Archive for October 2010

New Resource on Pregnancy & Postpartum Emotional health

Visit the TLC resource page https://tlcforkids.com/tlcdev/links.php for many valuable parenting and child care resources. We are pleased to announce that we have recently added a link to a blog written by Diane Sanford, Ms. Sanford is an internationally recognized expert in pregnancy and postpartum emotional health, Diane has appeared on radio and TV shows including Good Morning America. A media expert for the American Psychological Association, Diane has been interviewed for stories in The New York Times, Washington Post, Parents, Woman’s Day, Redbook, and numerous health/parenting websites. She is Clinical Director of Mother to Mother, and has served on the Boards of Postpartum Support International, ICEA (International Childbirth Educators Association) Consultants, and Babycenter’s Medical Advisors. Please visit her blog at http://livingselfcare.wordpress.com/

What about other types of in-home childcare?

Recently, I have had a lot of inquiries from parents in St. Louis who are looking at different alternatives to the standard live-out nanny placement. There are other types of nanny placements that are just as successful as the live-out nanny, it’s just that they are less common.

Hopefully, this will make it a bit easier to understand the different types – all of which TLC placement counselors can help with. Other types of in-home childcare:

Live-In
Live-in caregivers generally are on duty 10-12 hours per day, five days a week and an occasional evening. They eat meals with the family and share in the cooking and cleaning-up duties. Be assured that nannies will expect most nights and weekends off, unless previously arranged.
Most live-ins require a private living space, use of the family car, and specific hours off-and on-duty. Both you and your live-in nanny may have to make concessions regarding visitors and curfews, but it is your house and you have the right to set reasonable rules.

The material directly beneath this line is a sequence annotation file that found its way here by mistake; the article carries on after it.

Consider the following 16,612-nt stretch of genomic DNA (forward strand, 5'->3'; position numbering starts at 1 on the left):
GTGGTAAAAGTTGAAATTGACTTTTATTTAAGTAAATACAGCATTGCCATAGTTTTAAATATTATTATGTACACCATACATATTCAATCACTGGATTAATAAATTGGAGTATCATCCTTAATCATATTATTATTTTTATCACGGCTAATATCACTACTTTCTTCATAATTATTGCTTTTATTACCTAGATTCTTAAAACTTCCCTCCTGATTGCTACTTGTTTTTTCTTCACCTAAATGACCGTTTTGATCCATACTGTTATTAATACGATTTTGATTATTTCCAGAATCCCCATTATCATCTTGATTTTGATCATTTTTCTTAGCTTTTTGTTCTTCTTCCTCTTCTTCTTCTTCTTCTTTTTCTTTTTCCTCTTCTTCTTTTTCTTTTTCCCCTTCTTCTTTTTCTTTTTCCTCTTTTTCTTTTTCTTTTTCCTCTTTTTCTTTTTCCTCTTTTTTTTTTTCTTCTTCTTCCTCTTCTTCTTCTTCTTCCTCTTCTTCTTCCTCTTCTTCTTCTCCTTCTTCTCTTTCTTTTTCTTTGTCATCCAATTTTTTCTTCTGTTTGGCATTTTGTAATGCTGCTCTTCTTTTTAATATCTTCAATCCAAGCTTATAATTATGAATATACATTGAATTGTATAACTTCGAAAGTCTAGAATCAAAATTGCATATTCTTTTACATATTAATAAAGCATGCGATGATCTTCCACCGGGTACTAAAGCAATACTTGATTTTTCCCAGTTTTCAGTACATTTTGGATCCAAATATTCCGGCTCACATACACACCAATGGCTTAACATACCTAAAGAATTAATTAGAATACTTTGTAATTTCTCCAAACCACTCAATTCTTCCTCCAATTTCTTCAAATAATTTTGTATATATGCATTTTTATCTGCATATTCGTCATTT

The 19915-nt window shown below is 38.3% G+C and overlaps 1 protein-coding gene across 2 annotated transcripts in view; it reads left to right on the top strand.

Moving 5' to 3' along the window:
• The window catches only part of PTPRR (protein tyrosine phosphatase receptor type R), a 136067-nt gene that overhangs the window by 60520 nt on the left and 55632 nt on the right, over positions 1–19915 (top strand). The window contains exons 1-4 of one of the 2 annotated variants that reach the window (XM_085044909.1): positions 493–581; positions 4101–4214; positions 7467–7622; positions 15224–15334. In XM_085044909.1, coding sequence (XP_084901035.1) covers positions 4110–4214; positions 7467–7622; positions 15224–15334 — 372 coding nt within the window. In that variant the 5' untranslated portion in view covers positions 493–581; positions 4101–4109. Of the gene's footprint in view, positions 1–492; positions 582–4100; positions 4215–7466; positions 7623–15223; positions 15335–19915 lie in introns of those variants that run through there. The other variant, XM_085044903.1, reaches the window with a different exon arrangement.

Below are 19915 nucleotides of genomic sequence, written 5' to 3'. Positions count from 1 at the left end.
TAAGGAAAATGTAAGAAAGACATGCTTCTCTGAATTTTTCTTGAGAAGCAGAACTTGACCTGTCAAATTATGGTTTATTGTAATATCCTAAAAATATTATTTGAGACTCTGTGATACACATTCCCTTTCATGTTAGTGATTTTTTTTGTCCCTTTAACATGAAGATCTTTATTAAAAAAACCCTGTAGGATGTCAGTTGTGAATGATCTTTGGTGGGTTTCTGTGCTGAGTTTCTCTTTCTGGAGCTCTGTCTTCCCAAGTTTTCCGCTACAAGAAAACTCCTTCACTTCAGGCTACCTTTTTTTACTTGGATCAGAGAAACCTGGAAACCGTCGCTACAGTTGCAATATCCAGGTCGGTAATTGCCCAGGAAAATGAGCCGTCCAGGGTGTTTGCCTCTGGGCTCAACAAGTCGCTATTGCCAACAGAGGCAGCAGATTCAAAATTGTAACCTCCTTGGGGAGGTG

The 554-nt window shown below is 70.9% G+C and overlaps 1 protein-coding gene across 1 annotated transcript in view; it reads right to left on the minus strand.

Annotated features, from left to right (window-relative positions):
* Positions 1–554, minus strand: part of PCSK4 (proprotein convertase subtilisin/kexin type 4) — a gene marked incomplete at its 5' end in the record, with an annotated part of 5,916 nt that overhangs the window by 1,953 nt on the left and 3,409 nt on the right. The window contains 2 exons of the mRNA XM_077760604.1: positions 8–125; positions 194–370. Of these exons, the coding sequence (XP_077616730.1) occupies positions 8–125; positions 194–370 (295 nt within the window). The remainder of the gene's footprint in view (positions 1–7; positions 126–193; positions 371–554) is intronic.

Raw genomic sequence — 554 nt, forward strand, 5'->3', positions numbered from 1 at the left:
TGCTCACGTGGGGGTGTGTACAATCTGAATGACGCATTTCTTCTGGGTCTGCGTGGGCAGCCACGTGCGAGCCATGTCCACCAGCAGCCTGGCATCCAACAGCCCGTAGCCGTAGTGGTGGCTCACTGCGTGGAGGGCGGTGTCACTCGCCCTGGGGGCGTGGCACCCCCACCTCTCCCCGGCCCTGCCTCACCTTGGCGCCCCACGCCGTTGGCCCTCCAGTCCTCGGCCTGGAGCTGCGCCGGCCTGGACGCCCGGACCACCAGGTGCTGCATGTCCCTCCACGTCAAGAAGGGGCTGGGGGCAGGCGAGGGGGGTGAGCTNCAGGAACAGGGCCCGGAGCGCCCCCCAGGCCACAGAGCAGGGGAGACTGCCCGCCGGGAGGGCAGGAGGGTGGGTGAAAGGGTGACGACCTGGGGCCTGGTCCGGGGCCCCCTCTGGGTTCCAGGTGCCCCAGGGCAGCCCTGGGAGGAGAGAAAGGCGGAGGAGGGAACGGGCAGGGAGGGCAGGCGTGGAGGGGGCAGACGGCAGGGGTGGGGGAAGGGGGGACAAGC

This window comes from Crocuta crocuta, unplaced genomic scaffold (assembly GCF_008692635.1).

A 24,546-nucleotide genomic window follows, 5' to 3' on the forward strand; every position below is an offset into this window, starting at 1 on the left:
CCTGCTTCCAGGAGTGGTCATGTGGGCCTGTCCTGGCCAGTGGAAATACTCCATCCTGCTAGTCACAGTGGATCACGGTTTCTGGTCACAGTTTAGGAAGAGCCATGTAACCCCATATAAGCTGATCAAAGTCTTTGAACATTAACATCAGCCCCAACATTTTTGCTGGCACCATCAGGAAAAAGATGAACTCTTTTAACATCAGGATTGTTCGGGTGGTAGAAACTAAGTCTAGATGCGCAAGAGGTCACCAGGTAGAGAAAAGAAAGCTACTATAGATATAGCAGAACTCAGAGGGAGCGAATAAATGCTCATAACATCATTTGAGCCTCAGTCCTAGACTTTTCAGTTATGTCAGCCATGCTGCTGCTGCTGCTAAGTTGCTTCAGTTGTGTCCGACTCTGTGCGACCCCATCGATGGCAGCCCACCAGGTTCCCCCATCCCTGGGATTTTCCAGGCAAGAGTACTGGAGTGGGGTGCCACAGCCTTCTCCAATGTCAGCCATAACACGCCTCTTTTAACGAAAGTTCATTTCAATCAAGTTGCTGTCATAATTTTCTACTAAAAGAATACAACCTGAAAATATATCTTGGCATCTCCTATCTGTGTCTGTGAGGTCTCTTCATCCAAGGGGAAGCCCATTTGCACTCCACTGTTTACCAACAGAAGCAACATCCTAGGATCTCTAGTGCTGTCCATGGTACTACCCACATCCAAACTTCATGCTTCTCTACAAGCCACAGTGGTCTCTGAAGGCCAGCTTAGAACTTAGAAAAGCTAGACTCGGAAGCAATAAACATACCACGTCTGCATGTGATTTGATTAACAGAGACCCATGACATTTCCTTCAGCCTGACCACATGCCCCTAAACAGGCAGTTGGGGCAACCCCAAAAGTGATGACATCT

Live-in nannies help out with emergency care and babysitting and, depending on your personal preference, often become more a part of the family than live-out nannies. It does, however, require special care on your part to realize that your nanny has a life beyond the job and she is not at your beck and call.
While it may seem more convenient and less expensive to have a live-in arrangement, it can also be more difficult to keep the relationship professional. Live-in relationships are the hardest. It can be very difficult spending so much time under the scrutiny of your boss. Could you live with yours?

Shared Care
A third, less talked-about yet more economical alternative is shared care. This situation involves one nanny and two neighboring families. The nanny works in one home and might spend part of the day at the other home. The nanny cares for both families’ children in one home. For a live-in nanny, the family that provides room and board may pay a smaller portion of the salary.
Before you and your friend or neighbor decide to share a nanny, discuss and agree upon a philosophy for childcare. You need to discuss exactly what each of you will want the caregiver to do on a day-to-day basis. And realize when hiring this nanny she must be able to handle all types of personalities in order to please two families at once.

These are other options that each parent can also weigh when deciding on what type of in-home care they need! Next post, I’ll talk about other alternatives to consider such as hiring an entry-level nanny, mommy-nanny and tips for doing it your self!

Do you employ a live-in nanny or are you considering reaching out to a friend or neighbor to start a shared-care search? Leave a comment – I’d love to hear from you.

Cheers, Jessica